Sunday, October 9, 2011

Forming a Study Group

If you don't know it yet, you have a midterm coming up in two weeks (Oct. 17th for MW class and Oct. 18th for TTh). It seems like most college students do not take advantage of study groups as we too often see learning as a solitary activity, but studies show that students who use study groups perform better than those who don't. Study groups are based on the notion that learning is a social activity as in we construct knowledge collectively. In 1010, we utilize this notion in the groups in your collaborative learning groups, which is the fancy phrase for the groups I assigned you to at the beginning of the semester. The idea behind these groups is the same as a study group - learning occurs socially or collaboratively or at the very least can be enhanced by engaging with one's peers. This about.com article provides some helpful tips on how to form a study group: About.com How to Form a Study Group.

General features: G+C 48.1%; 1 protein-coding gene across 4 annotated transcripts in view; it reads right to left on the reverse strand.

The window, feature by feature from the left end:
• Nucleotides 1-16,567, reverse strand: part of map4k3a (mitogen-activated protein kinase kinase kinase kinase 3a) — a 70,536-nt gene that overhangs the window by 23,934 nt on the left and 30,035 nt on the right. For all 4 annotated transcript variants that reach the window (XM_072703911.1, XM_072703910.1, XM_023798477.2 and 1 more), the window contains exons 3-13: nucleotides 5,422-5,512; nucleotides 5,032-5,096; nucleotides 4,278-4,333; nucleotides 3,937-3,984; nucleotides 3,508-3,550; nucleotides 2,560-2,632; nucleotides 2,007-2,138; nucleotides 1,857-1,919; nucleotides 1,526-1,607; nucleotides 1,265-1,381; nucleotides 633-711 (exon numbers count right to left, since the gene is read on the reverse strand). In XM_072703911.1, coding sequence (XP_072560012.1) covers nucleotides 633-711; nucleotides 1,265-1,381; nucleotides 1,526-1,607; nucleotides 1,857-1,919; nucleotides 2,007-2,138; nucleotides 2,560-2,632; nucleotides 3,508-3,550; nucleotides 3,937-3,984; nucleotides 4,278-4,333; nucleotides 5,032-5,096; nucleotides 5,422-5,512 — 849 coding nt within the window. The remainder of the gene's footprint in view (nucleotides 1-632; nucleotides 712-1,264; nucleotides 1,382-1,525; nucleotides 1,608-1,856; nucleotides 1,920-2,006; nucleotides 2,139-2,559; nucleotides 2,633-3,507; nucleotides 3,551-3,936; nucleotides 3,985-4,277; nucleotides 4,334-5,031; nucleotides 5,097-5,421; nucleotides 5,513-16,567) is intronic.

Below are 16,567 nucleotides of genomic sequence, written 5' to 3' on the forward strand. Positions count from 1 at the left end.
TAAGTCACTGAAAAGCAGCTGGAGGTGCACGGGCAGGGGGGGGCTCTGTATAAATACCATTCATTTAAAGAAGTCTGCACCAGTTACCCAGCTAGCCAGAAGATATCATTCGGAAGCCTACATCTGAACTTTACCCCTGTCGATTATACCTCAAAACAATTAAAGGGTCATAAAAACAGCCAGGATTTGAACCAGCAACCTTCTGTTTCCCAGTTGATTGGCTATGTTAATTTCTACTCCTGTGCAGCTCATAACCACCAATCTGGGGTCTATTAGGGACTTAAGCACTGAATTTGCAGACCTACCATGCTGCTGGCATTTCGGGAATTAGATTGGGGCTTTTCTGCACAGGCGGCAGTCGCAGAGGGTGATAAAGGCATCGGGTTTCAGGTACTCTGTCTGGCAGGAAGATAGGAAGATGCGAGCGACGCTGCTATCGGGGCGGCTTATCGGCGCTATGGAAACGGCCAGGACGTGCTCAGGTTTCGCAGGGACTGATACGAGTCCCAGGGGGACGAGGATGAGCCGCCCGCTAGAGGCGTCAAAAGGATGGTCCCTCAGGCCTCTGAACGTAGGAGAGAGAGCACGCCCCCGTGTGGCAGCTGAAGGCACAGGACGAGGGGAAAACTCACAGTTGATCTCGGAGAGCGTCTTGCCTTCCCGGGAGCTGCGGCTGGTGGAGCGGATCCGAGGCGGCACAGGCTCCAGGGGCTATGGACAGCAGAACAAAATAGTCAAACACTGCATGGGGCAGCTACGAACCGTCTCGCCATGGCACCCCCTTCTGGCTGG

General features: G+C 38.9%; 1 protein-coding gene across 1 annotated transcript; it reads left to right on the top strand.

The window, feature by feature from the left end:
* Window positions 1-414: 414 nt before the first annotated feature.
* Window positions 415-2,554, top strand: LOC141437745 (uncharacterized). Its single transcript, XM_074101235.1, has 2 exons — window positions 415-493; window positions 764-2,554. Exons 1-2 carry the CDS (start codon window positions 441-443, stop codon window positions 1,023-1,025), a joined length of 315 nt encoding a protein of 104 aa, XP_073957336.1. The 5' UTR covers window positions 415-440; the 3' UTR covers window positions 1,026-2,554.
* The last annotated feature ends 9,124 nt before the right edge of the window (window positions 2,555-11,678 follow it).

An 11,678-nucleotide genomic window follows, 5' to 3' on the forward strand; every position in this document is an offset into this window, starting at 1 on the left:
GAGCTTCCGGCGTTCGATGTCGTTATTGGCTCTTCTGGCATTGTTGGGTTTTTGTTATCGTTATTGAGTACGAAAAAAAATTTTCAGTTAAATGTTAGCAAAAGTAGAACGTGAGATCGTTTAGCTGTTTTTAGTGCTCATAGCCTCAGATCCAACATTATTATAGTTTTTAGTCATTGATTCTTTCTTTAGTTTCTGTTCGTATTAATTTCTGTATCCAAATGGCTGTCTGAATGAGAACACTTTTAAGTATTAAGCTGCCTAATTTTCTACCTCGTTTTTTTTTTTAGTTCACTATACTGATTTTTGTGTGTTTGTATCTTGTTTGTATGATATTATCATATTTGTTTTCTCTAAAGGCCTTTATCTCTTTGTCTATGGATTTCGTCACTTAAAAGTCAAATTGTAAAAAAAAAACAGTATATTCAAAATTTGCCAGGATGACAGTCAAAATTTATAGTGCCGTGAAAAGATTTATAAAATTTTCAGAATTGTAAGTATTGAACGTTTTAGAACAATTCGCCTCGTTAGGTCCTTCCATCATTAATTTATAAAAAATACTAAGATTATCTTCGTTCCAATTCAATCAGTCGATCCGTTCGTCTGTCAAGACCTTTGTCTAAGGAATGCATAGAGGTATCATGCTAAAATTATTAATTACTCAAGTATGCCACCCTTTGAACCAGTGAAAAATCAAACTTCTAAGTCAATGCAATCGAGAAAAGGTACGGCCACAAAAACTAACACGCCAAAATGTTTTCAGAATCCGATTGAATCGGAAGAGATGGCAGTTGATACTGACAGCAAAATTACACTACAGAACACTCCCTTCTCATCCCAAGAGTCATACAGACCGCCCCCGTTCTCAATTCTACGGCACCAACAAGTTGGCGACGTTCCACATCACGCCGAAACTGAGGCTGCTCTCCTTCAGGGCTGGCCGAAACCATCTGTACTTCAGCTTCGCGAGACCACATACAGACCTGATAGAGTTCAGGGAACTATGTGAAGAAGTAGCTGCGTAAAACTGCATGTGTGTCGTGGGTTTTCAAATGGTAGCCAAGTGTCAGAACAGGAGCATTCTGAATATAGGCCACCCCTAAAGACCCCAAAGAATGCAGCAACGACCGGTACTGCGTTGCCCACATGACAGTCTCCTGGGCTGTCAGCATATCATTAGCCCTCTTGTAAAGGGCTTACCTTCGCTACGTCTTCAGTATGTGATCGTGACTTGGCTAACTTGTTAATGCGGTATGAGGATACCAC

Questions:
1. Have you ever tried a study group for an exam? How did it go?
2. What are the positive and negatives associated with a study group? How do you mediate the negatives?
3. Do you have any other exam studying tips that you would like to share?
4. What is your take on learning? How does it occur? Is it solitary, collaborative? What is the role of traditional schooling (grade school, high school, college) in the learning process?

25 comments: